New Zealand is a very special place for culture celebration, they have a deep connection with life and nature and a vast knowledge of subjects we just don't learn about anymore. I have always been fascinated by indigenous cultures, last year I travelled across the North and South Islands of New Zealand to visit sacred mountains, lakes and land of the Maori tribes. The places and people I came by made me want to learn more about the Maori culture, and I wonder what might be different if we followed these cultures more closely, rather than the European. Would our lives be the same?
Words & photos by Coni Flores | @the_wanderer_photographer
As soon as we arrived in New Zealand we were keen to uncover more about the Maori culture, our first destination was to the Waitangi Treaty grounds. We were warmly invited to a Wharenui (Maori communal house) and had the chance to see traditional dances and hear traditional songs of the Maori tribes. This inspired us to head to the Whangarei Tribes' ancestral mountain, Mt Manaia, south to Waitangi. We hiked up the mountain at dawn and I could feel special energy all around. It is so beautiful on Mt Manaia and amazing views from the summit. I knew I would be outdoors all day, hiking and camping, so took my Fraser 32L with me - good quality, durable and weatherproof - ideal for an unpredictable adventure in New Zealand.
We travelled further south on the North Island to Waiotapu, ’sacred waters’ - one of the most incredible places I’ve ever had the opportunity to visit. A geothermal paradise that the Maori people would have enjoyed the hot spring pools and cook traditional Hangi underground with the volcanic stone. A few miles from Waiotapu is the small town Rotorua, home to the Whakarewarewa Redwood forest. The colour of the water here is affected by the geothermal activity - so bright, so strong.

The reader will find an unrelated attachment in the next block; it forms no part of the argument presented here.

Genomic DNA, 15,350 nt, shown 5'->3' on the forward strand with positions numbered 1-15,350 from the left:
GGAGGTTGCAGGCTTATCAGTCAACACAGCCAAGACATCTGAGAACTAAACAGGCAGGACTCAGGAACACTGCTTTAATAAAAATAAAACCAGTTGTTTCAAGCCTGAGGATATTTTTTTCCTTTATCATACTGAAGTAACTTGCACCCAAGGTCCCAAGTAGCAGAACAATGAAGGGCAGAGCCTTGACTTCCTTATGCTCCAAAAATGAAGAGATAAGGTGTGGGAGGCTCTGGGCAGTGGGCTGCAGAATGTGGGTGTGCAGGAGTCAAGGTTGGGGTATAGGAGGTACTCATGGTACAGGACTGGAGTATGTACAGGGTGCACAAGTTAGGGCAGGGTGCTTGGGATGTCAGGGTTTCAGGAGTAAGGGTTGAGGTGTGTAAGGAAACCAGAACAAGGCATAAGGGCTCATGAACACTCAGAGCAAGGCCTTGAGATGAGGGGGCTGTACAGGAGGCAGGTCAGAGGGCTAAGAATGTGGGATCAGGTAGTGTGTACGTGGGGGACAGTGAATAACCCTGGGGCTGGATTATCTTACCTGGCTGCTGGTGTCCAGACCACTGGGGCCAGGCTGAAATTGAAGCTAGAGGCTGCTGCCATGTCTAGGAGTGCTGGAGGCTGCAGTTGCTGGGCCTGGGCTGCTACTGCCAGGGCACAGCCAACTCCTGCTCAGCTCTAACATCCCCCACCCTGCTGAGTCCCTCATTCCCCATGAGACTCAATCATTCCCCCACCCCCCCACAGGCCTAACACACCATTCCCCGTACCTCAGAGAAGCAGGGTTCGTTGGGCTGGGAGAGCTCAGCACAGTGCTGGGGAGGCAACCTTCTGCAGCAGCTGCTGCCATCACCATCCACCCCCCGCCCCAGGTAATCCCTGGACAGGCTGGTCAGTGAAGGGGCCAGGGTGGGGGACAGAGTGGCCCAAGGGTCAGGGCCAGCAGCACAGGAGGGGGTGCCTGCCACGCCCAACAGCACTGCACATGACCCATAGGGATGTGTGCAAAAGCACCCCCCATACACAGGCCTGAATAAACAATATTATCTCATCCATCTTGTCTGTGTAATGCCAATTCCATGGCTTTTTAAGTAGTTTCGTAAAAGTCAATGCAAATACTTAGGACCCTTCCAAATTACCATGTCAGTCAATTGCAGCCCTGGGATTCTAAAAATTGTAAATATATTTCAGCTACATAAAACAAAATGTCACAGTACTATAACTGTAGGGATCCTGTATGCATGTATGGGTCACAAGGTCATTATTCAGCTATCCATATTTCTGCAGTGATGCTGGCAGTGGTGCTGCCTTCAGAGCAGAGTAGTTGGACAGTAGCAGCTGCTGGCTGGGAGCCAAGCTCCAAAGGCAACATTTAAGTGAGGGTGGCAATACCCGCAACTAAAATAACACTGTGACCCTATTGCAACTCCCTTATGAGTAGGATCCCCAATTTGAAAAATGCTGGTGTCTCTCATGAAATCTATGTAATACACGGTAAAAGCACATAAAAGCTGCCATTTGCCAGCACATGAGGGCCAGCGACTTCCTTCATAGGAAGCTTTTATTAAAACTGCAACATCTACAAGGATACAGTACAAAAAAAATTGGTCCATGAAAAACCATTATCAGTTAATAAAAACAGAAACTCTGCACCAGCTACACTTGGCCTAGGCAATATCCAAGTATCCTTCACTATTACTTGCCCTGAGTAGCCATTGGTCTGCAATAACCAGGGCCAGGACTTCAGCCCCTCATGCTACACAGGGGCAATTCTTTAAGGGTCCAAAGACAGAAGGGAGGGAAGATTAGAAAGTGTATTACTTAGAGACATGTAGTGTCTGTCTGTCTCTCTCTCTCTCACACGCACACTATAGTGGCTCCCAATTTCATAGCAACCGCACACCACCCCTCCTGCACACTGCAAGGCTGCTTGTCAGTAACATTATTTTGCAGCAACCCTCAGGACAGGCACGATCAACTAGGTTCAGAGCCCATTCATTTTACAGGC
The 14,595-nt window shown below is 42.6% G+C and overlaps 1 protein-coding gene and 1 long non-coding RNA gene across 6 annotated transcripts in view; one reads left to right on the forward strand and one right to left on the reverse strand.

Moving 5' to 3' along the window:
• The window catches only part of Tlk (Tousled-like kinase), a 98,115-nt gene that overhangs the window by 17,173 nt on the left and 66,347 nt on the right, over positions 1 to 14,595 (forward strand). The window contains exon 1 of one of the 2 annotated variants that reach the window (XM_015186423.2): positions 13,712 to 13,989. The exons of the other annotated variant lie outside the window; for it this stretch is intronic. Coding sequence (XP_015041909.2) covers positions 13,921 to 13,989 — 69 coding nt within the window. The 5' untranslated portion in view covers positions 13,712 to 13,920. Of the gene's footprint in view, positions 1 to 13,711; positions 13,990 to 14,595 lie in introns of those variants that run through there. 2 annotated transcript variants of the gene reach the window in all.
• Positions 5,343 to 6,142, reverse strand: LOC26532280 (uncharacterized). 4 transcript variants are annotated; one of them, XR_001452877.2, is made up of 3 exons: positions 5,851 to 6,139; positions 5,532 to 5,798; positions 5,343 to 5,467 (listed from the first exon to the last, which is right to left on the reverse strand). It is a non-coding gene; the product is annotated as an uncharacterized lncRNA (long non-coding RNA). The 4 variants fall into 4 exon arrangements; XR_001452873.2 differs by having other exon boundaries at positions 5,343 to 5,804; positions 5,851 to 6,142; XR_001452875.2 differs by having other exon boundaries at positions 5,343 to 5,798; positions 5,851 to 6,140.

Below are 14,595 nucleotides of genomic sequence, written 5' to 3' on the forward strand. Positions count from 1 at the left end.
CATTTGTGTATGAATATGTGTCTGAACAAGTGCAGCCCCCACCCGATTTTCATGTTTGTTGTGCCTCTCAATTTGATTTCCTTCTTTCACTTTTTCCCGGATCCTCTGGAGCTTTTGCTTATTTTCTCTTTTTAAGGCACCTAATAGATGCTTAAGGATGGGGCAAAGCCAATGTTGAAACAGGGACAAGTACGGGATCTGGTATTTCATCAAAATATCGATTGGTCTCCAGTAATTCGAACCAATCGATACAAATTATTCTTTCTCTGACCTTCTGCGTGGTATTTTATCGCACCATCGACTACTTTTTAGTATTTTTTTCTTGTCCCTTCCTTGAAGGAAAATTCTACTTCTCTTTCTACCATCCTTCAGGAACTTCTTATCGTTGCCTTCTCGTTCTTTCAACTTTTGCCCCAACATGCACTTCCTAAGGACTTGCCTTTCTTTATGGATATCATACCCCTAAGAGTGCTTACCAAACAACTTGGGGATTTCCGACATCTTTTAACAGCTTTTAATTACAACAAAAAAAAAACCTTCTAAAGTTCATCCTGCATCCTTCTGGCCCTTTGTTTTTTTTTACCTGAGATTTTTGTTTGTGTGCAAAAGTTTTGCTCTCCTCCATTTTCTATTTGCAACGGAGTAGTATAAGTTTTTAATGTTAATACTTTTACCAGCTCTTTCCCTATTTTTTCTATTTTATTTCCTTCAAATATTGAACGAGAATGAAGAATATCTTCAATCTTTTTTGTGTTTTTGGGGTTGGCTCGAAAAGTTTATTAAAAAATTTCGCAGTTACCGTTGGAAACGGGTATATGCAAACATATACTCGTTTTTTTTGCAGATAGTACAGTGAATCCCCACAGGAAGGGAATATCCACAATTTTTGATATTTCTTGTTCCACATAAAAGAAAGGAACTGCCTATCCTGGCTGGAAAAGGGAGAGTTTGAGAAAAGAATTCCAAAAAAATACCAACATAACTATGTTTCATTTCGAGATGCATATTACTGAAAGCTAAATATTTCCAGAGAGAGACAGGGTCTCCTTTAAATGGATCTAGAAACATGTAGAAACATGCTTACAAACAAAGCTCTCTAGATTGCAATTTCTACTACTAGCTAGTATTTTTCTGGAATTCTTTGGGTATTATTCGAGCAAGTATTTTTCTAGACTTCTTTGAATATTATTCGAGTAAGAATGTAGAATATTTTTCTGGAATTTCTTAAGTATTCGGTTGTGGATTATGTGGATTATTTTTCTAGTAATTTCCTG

It was time for us to head down to the South Island. We passed through Otepatotu ‘place of the fairies’ and the Fiordland National Park, to end up in Queenstown. There is a 4-day walk, 'Greenstone and Caples' from Queenstown, an excellent opportunity to see the sacred Greenstone or ‘Pounamu’ found in the rivers. The stone is important to the Maori culture used to make jewellery and tools. The 60km trek was a great adventure with friends, we returned to Queenstown ready for pizza and ice cream - plus a beautiful moment watching the sunset and then the stars appear.
We continued to explore the South Island, from the hidden gem of Lake Mirian to Milford Sound (where it snowed for two days), and Mt Cook for an evening hike and sleep under the stars, to Lake Tekapo with the Mt John Observatory. We had been amazed by this island, but we needed to make our way North again and head to Mt Taranaki in Egmont National Park and hiked up to catch the sunrise. It was so quiet and peaceful, we enjoyed playing with the summit’s reflections in the tarns. Taranaki, in Maori legend, is said to be a peaceful mountain, to its west sits three other mountains at the Tongariro National Park, Tongariro, Ngauruhoe and Ruapehu. We made our way across to see the other mountains and set up camp by the lakes. It was really windy everywhere but we found the perfect spot to pitch out tents - it had the most amazing view of the lake and as night fell and the clouds rolled in we were able to capture some great long exposure shots. Because my Fraser the Rucksack is very spacious I was able to carry my camera and all my lenses. I could store camera batteries and memory cards in the different compartments meaning I had enough power and digital storage for the whole trip.
We had been hiking for so long that we chose to relax and chill by the river at Taupo - what a way to finish this first part of the of our New Zealand adventure… more to come.